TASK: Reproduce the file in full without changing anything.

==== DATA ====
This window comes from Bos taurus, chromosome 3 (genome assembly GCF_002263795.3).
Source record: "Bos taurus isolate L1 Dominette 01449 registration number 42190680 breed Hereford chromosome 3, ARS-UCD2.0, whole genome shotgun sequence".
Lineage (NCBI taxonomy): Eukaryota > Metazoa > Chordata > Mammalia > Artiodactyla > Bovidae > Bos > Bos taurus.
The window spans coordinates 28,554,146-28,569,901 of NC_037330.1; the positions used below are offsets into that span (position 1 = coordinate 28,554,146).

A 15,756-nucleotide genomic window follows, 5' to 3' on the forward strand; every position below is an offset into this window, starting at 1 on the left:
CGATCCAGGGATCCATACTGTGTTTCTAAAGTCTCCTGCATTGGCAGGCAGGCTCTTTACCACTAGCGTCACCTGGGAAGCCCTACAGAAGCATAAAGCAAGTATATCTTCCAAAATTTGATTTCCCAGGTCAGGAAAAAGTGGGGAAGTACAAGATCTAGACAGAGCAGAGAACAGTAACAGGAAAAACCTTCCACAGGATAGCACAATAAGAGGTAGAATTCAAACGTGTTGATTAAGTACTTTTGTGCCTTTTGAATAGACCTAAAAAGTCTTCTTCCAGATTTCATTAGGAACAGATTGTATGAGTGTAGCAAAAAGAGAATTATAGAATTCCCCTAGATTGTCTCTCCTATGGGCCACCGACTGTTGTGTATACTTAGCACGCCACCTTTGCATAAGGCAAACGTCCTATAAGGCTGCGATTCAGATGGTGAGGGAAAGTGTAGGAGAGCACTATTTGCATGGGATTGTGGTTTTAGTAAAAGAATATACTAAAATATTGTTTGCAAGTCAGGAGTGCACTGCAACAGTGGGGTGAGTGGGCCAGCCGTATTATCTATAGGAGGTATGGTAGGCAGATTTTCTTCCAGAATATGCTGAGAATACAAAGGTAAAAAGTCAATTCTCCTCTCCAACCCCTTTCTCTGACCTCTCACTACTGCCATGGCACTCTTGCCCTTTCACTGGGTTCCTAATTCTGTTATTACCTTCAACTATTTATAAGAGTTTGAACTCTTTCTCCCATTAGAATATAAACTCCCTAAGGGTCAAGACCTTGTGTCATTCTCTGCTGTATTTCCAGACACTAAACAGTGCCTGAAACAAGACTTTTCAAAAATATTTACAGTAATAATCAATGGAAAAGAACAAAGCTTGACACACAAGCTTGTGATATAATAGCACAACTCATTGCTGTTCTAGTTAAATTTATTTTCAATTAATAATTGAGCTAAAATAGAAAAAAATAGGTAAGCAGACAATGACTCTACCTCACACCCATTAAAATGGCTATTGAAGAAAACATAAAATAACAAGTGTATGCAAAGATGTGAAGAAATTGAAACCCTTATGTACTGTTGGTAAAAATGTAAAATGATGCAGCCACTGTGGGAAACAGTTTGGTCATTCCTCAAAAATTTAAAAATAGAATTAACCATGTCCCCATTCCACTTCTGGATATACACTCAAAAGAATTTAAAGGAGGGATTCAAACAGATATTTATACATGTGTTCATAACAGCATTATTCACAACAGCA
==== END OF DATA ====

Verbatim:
This window comes from Bos taurus, chromosome 3 (genome assembly GCF_002263795.3).
Source record: "Bos taurus isolate L1 Dominette 01449 registration number 42190680 breed Hereford chromosome 3, ARS-UCD2.0, whole genome shotgun sequence".
Lineage (NCBI taxonomy): Eukaryota > Metazoa > Chordata > Mammalia > Artiodactyla > Bovidae > Bos > Bos taurus.
The window spans coordinates 28,554,146-28,569,901 of NC_037330.1; the positions used below are offsets into that span (position 1 = coordinate 28,554,146).

A 15,756-nucleotide genomic window follows, 5' to 3' on the forward strand; every position below is an offset into this window, starting at 1 on the left:
CGATCCAGGGATCCATACTGTGTTTCTAAAGTCTCCTGCATTGGCAGGCAGGCTCTTTACCACTAGCGTCACCTGGGAAGCCCTACAGAAGCATAAAGCAAGTATATCTTCCAAAATTTGATTTCCCAGGTCAGGAAAAAGTGGGGAAGTACAAGATCTAGACAGAGCAGAGAACAGTAACAGGAAAAACCTTCCACAGGATAGCACAATAAGAGGTAGAATTCAAACGTGTTGATTAAGTACTTTTGTGCCTTTTGAATAGACCTAAAAAGTCTTCTTCCAGATTTCATTAGGAACAGATTGTATGAGTGTAGCAAAAAGAGAATTATAGAATTCCCCTAGATTGTCTCTCCTATGGGCCACCGACTGTTGTGTATACTTAGCACGCCACCTTTGCATAAGGCAAACGTCCTATAAGGCTGCGATTCAGATGGTGAGGGAAAGTGTAGGAGAGCACTATTTGCATGGGATTGTGGTTTTAGTAAAAGAATATACTAAAATATTGTTTGCAAGTCAGGAGTGCACTGCAACAGTGGGGTGAGTGGGCCAGCCGTATTATCTATAGGAGGTATGGTAGGCAGATTTTCTTCCAGAATATGCTGAGAATACAAAGGTAAAAAGTCAATTCTCCTCTCCAACCCCTTTCTCTGACCTCTCACTACTGCCATGGCACTCTTGCCCTTTCACTGGGTTCCTAATTCTGTTATTACCTTCAACTATTTATAAGAGTTTGAACTCTTTCTCCCATTAGAATATAAACTCCCTAAGGGTCAAGACCTTGTGTCATTCTCTGCTGTATTTCCAGACACTAAACAGTGCCTGAAACAAGACTTTTCAAAAATATTTACAGTAATAATCAATGGAAAAGAACAAAGCTTGACACACAAGCTTGTGATATAATAGCACAACTCATTGCTGTTCTAGTTAAATTTATTTTCAATTAATAATTGAGCTAAAATAGAAAAAAATAGGTAAGCAGACAATGACTCTACCTCACACCCATTAAAATGGCTATTGAAGAAAACATAAAATAACAAGTGTATGCAAAGATGTGAAGAAATTGAAACCCTTATGTACTGTTGGTAAAAATGTAAAATGATGCAGCCACTGTGGGAAACAGTTTGGTCATTCCTCAAAAATTTAAAAATAGAATTAACCATGTCCCCATTCCACTTCTGGATATACACTCAAAAGAATTTAAAGGAGGGATTCAAACAGATATTTATACATGTGTTCATAACAGCATTATTCACAACAGCA